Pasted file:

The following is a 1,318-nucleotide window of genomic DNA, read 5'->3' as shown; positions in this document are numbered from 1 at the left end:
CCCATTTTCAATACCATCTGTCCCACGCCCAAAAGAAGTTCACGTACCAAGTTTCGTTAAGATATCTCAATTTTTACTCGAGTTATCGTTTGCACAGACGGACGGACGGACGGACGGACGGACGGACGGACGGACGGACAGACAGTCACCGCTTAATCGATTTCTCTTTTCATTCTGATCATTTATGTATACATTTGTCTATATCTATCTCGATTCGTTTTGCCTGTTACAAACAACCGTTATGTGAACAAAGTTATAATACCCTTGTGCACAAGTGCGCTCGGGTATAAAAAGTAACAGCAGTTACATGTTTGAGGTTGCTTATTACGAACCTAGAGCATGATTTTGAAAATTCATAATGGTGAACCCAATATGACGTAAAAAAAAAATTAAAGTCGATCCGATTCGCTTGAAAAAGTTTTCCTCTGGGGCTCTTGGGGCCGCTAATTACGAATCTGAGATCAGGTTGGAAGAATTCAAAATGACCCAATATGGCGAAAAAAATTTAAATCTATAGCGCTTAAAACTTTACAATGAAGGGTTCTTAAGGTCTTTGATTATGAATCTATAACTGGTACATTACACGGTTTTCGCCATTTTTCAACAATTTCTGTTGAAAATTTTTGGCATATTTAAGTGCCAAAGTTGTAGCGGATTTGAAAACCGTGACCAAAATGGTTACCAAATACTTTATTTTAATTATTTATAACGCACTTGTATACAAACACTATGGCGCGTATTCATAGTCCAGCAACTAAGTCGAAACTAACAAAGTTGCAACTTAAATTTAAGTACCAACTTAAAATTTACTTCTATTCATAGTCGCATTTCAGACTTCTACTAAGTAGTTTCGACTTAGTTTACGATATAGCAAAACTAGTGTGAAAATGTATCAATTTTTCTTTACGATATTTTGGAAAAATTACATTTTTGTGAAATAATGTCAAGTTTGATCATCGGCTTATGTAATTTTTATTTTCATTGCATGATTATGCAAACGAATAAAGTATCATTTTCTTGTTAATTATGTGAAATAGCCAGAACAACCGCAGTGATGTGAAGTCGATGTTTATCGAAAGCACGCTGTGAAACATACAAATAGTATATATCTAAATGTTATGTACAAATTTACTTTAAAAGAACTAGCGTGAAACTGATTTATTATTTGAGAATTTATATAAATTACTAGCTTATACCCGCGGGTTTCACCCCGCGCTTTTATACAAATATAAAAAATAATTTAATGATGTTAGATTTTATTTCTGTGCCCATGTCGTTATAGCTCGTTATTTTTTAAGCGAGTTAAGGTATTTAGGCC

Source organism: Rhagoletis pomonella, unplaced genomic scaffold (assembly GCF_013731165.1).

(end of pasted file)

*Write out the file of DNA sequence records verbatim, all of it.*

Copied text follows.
The following is a 1,318-nucleotide window of genomic DNA, read 5'->3' as shown; positions in this document are numbered from 1 at the left end:
CCCATTTTCAATACCATCTGTCCCACGCCCAAAAGAAGTTCACGTACCAAGTTTCGTTAAGATATCTCAATTTTTACTCGAGTTATCGTTTGCACAGACGGACGGACGGACGGACGGACGGACGGACGGACGGACGGACAGACAGTCACCGCTTAATCGATTTCTCTTTTCATTCTGATCATTTATGTATACATTTGTCTATATCTATCTCGATTCGTTTTGCCTGTTACAAACAACCGTTATGTGAACAAAGTTATAATACCCTTGTGCACAAGTGCGCTCGGGTATAAAAAGTAACAGCAGTTACATGTTTGAGGTTGCTTATTACGAACCTAGAGCATGATTTTGAAAATTCATAATGGTGAACCCAATATGACGTAAAAAAAAAATTAAAGTCGATCCGATTCGCTTGAAAAAGTTTTCCTCTGGGGCTCTTGGGGCCGCTAATTACGAATCTGAGATCAGGTTGGAAGAATTCAAAATGACCCAATATGGCGAAAAAAATTTAAATCTATAGCGCTTAAAACTTTACAATGAAGGGTTCTTAAGGTCTTTGATTATGAATCTATAACTGGTACATTACACGGTTTTCGCCATTTTTCAACAATTTCTGTTGAAAATTTTTGGCATATTTAAGTGCCAAAGTTGTAGCGGATTTGAAAACCGTGACCAAAATGGTTACCAAATACTTTATTTTAATTATTTATAACGCACTTGTATACAAACACTATGGCGCGTATTCATAGTCCAGCAACTAAGTCGAAACTAACAAAGTTGCAACTTAAATTTAAGTACCAACTTAAAATTTACTTCTATTCATAGTCGCATTTCAGACTTCTACTAAGTAGTTTCGACTTAGTTTACGATATAGCAAAACTAGTGTGAAAATGTATCAATTTTTCTTTACGATATTTTGGAAAAATTACATTTTTGTGAAATAATGTCAAGTTTGATCATCGGCTTATGTAATTTTTATTTTCATTGCATGATTATGCAAACGAATAAAGTATCATTTTCTTGTTAATTATGTGAAATAGCCAGAACAACCGCAGTGATGTGAAGTCGATGTTTATCGAAAGCACGCTGTGAAACATACAAATAGTATATATCTAAATGTTATGTACAAATTTACTTTAAAAGAACTAGCGTGAAACTGATTTATTATTTGAGAATTTATATAAATTACTAGCTTATACCCGCGGGTTTCACCCCGCGCTTTTATACAAATATAAAAAATAATTTAATGATGTTAGATTTTATTTCTGTGCCCATGTCGTTATAGCTCGTTATTTTTTAAGCGAGTTAAGGTATTTAGGCC

Source organism: Rhagoletis pomonella, unplaced genomic scaffold (assembly GCF_013731165.1).